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The Uses and Limits of “Dead Hand Control” in an Estate Plan

As a general rule, you have the right to dispose of your property in a last will and testament as you see fit. For example, you could choose to disinherit one or all of your adult children. You can also make gifts to individuals and institutions subject to certain conditions, such as requiring a college to use your bequest for a certain program. Such conditional gifts are sometimes referred to as “Dead Hand Control,” as the person making the will is effectively trying to exercise ongoing control of his or her property even after death.

Canadian Court Rejects Racist, Homophobic Gifts

But there are limits on Dead Hand Control. Courts can refuse to enforce a conditional gift or bequest in a will if it violates “public policy.” What exactly does that mean? For one thing, you cannot condition a gift on the beneficiary committing an illegal act.

Recently a probate judge in Ontario, Canada, rejected several gifts in a will as violating the province’s Human Rights Court. The deceased left a will directing his trustee to establish a series of scholarships for “white, male, single, heterosexual” students, as well as a separate award for a “single Caucasian white girl who is not feminist or lesbian.” The deceased also imposed several additional conditions, including that the male scholarship recipients should not play intercollegiate sports.

The judge disallowed these conditions, citing Canadian law permitting a court to overrule a will if its provisions “if they clearly offend the interests of the state.”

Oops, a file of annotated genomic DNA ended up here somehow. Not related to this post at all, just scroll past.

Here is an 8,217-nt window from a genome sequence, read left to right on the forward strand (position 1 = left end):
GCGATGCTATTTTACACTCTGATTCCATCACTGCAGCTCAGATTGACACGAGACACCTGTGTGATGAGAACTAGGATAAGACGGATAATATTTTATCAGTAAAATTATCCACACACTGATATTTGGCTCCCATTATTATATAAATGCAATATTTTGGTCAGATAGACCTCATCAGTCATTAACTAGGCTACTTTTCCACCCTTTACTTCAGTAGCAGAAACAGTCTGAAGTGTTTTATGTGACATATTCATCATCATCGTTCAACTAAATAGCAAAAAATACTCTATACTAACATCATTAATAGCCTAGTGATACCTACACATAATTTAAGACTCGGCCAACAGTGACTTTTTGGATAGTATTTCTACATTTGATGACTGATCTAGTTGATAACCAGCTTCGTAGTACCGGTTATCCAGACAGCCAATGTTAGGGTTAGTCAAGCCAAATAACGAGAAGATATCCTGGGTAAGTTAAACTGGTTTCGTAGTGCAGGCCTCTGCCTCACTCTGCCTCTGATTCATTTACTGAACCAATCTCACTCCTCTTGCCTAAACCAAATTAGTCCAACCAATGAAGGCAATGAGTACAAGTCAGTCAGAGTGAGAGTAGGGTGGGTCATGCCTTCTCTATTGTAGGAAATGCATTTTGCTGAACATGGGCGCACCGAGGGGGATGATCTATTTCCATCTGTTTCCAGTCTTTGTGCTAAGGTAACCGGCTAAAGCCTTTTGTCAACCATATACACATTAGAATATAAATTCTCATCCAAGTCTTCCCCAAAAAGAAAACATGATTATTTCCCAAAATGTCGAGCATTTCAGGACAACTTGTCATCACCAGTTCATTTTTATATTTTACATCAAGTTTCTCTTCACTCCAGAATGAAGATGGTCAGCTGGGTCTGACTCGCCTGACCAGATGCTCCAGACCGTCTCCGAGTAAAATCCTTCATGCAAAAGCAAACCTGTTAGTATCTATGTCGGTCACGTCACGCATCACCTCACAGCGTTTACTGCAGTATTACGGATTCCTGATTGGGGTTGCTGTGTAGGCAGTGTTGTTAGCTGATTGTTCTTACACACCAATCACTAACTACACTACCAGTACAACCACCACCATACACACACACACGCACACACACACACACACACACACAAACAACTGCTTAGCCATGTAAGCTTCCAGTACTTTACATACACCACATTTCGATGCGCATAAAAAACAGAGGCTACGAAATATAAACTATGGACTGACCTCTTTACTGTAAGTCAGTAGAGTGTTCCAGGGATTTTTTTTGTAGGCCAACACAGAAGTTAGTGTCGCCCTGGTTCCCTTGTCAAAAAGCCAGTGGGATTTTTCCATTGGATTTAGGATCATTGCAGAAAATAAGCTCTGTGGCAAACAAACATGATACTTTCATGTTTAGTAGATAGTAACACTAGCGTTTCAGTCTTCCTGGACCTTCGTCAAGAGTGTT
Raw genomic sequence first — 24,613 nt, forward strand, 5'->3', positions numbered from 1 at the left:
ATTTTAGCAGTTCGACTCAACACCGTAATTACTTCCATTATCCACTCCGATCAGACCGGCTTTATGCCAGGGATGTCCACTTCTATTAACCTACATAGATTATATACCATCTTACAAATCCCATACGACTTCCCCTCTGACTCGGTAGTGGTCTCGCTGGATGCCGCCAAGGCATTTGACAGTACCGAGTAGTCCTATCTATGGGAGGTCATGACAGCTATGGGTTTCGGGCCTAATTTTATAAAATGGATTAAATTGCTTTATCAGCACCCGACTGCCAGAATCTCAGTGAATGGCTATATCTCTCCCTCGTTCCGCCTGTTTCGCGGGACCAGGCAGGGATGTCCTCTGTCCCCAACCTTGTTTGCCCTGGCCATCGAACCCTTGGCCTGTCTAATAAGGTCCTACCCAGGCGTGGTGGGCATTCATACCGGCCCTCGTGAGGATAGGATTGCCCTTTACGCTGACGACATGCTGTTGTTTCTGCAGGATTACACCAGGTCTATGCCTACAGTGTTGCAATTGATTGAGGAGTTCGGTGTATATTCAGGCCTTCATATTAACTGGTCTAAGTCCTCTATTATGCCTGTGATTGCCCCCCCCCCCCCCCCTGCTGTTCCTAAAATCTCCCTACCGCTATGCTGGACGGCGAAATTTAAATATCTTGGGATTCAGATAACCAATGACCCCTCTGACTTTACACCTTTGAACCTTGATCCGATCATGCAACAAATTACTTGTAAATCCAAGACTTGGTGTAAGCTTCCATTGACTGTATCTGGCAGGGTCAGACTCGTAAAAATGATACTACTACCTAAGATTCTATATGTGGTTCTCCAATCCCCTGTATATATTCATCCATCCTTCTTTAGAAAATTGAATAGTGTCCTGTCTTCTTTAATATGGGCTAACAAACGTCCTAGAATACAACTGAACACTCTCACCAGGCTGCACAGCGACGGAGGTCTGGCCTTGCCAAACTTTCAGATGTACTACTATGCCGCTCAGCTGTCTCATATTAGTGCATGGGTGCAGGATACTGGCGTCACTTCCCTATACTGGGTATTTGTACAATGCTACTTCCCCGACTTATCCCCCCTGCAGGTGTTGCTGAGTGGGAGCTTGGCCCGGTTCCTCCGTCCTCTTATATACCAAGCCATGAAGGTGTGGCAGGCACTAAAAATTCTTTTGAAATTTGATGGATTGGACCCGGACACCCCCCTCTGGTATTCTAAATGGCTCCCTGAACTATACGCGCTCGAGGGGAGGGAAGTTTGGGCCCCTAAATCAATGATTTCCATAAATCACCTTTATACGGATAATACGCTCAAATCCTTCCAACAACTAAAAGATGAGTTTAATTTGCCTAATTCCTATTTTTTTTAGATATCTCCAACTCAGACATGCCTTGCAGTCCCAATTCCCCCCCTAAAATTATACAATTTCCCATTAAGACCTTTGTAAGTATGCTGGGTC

Considering Unusual or Impractical Conditions

It should be noted, however, that a court will not necessarily overrule a will just because the testator sets bizarre or unusual conditions. Indeed, the judge in the Ontario case relied on a 1937 decision from Canada’s Supreme Court which upheld a testator’s gift of his estate to the Toronto woman who gave birth to the most children in the ten years following his death. While unusual, this condition did not violate Canadian law or public policy.

One thing to keep in mind if you want to impose any conditions in your own will or trust is the practicality of carrying out your wishes. For instance, if you decide you do not want your children to receive their inheritance until they reach a certain age—a common condition in many estate plans—that means someone will potentially have to maintain control of your property for several years. This can add significant time and expense to the administration of your trust or estate.

You should also consider the potential burden on the recipient. For example, in a 1993 Virginia case, a retired Coast Guard officer left the U.S. Coast Guard Academy a $1 million trust with instructions to use the trust’s income to reward a single student each year. The Coast Guard asked a judge to change the terms of the gift, noting the size of the annual award—estimated as high as $130,000—“would seriously disrupt the Academy’s operations and interfere with the attainment of its goals.” The judge agreed and modified the terms of the gift to benefit a larger number of students.

Cases like these illustrate the importance of speaking with an experienced San Diego estate planning lawyer before making a will or trust. An estate planning attorney can advise you on the legal and practical ramifications of a conditional bequest and help prevent any litigation after your death. Contact the Law Office of Scott C. Soady today if you have any questions.

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